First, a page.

Studying membrane properties using Fluorescence Lifetime Imaging Microscopy (FLIM)


Stöckl, M.T. and Bizzarri, R. and Subramaniam, V. (2012) Studying membrane properties using Fluorescence Lifetime Imaging Microscopy (FLIM). In: Y. Mely & G. Duportail (Eds.), Fluorescent methods to study biological membranes. Springer series on fluorescence, 13 (13). Springer-Verlag, Heidelberg, 215 - 240. ISBN 9783642331275

Full text not available from this repository. The author is invited to upload the full text of this publication.

Abstract:Fluorescence lifetime imaging microscopy (FLIM) is a powerful tool to investigate the structure and composition of biological membranes. A wide variety of fluorescent probes suitable for FLIM experiments have been described. These compounds differ strongly in the details of their incorporation into membranes and in their responses toward changes in the membrane composition. In this chapter, we discuss and compare different classes of fluorescent membranes probes and their applications to studying biological membranes. We devote a section to a detailed description of fluorescent molecular rotors and their application to measuring local viscosity. As Förster resonance energy transfer (FRET) can be directly measured by changes in the donor fluorescence lifetime, FLIM is a very robust method to determine the distances between FRET pairs or the local concentrations of FRET-based membrane probes. Thus, we also discuss advantages and challenges of FRET-FLIM in the context of biological membranes. As biological membranes are considerably dynamic systems, imaging speed is often the limiting factor in biological FLIM experiments. Thus, novel fast imaging approaches and analysis methods to alleviate the issue of low photon statistics are also presented.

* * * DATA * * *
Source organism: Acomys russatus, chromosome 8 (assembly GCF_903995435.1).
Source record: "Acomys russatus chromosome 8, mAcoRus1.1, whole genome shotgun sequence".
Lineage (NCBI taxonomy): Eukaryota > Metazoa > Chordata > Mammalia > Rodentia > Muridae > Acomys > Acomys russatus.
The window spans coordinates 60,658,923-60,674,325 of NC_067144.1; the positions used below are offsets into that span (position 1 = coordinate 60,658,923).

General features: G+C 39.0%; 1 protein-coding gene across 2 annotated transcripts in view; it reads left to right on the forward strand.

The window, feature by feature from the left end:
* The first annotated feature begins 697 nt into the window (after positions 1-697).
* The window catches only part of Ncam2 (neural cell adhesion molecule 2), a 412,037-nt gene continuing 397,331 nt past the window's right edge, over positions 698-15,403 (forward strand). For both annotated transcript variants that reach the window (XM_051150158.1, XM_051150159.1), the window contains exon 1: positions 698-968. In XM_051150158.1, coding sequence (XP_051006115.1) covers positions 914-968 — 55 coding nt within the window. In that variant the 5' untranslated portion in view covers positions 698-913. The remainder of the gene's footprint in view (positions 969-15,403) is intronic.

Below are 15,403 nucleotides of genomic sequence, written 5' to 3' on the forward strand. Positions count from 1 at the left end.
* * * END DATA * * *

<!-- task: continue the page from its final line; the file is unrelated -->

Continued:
Item Type:Book Section
Copyright:© Springer
Science and Technology (TNW)
Research Group:
Link to this item:
Official URL:
Export this item as:BibTeX
HTML Citation
Reference Manager


Repository Staff Only: item control page

Metis ID: 288645